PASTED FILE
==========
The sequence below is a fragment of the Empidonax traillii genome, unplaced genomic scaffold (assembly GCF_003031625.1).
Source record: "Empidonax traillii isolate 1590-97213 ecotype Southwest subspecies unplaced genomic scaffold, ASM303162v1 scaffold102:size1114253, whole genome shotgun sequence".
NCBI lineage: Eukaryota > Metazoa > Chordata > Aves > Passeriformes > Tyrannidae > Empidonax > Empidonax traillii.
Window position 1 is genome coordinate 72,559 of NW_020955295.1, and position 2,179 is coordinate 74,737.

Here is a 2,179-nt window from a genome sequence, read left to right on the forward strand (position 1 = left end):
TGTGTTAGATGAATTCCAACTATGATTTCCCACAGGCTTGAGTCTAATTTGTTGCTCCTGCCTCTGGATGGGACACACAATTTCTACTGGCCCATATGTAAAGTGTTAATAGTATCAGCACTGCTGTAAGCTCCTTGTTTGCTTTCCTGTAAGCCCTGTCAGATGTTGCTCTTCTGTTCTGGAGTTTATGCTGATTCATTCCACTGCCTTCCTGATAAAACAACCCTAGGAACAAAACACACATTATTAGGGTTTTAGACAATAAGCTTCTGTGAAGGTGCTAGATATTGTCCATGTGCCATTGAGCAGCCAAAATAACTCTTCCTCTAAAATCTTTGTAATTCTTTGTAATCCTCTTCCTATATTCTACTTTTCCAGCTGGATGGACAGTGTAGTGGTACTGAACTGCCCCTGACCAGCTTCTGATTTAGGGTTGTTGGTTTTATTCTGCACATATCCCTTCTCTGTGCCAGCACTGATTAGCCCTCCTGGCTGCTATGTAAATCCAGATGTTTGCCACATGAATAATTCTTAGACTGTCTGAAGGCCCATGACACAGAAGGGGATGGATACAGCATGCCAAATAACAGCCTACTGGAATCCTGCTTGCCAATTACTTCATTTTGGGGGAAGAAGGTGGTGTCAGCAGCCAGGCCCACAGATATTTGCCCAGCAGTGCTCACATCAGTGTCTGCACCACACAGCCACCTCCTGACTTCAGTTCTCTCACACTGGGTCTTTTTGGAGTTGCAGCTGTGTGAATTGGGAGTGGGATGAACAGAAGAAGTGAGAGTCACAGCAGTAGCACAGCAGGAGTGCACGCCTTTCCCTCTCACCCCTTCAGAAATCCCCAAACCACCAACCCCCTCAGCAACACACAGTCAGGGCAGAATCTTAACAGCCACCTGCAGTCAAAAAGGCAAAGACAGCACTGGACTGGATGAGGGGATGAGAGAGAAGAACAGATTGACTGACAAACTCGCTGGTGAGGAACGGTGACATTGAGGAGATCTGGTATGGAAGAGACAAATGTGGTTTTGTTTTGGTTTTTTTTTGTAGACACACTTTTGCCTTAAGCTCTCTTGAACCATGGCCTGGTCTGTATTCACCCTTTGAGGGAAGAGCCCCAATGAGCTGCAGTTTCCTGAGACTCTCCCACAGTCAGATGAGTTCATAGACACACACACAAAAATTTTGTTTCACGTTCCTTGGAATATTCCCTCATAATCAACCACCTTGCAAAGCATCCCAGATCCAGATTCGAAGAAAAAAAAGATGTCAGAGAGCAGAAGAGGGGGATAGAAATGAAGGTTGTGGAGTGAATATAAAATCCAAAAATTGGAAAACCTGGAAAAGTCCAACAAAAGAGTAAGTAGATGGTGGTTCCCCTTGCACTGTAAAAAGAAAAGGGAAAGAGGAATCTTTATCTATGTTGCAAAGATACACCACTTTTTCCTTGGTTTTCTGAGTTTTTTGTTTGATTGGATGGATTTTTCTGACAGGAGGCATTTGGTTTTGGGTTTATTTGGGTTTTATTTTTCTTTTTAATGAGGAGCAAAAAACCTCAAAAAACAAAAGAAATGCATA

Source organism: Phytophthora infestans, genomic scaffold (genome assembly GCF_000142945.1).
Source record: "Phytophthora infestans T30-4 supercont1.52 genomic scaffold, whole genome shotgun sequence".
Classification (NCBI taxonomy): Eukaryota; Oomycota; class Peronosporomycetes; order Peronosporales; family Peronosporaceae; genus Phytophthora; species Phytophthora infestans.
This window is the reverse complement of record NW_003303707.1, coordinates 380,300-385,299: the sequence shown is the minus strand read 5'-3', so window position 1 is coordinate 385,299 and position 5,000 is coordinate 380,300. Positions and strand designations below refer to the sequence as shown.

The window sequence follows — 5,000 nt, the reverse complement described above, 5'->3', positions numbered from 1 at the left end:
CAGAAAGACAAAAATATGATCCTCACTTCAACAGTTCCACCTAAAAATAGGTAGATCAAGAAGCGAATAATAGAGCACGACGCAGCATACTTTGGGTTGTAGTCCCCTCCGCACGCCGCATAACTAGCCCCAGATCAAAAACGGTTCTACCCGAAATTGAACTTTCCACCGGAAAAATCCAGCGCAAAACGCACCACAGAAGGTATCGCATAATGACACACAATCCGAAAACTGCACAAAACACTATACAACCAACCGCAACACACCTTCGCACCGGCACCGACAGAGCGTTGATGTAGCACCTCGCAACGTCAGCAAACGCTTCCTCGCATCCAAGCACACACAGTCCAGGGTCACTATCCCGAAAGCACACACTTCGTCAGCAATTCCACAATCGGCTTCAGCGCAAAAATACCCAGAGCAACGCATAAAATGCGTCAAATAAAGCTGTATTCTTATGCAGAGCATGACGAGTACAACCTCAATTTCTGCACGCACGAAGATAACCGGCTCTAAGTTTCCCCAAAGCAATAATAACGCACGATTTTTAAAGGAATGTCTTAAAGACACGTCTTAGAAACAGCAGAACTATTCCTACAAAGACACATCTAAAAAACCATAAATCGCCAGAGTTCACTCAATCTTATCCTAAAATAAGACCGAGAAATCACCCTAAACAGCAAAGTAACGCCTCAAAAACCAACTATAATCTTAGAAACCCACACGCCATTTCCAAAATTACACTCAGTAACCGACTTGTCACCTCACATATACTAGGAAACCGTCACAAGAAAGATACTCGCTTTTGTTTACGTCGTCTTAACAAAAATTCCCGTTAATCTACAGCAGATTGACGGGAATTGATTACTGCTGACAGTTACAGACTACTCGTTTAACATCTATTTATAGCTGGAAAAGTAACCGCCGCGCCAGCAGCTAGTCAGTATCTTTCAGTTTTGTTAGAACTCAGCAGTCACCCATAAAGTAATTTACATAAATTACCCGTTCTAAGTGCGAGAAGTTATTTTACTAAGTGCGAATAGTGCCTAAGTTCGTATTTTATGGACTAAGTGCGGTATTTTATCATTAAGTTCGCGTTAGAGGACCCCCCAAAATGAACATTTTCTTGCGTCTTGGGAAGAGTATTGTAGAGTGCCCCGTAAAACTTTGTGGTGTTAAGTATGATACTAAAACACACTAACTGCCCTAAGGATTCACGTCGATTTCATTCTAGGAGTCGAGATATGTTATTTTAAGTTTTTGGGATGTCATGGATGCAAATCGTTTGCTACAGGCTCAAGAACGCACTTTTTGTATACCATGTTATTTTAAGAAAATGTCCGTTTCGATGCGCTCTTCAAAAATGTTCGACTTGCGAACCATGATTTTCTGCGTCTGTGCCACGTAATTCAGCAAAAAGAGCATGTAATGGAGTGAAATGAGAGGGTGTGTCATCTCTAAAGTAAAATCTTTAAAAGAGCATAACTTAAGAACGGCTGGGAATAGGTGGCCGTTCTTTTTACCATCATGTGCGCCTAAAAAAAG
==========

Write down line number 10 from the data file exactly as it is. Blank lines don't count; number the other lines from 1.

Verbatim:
This window is the reverse complement of record NW_003303707.1, coordinates 380,300-385,299: the sequence shown is the minus strand read 5'-3', so window position 1 is coordinate 385,299 and position 5,000 is coordinate 380,300. Positions and strand designations below refer to the sequence as shown.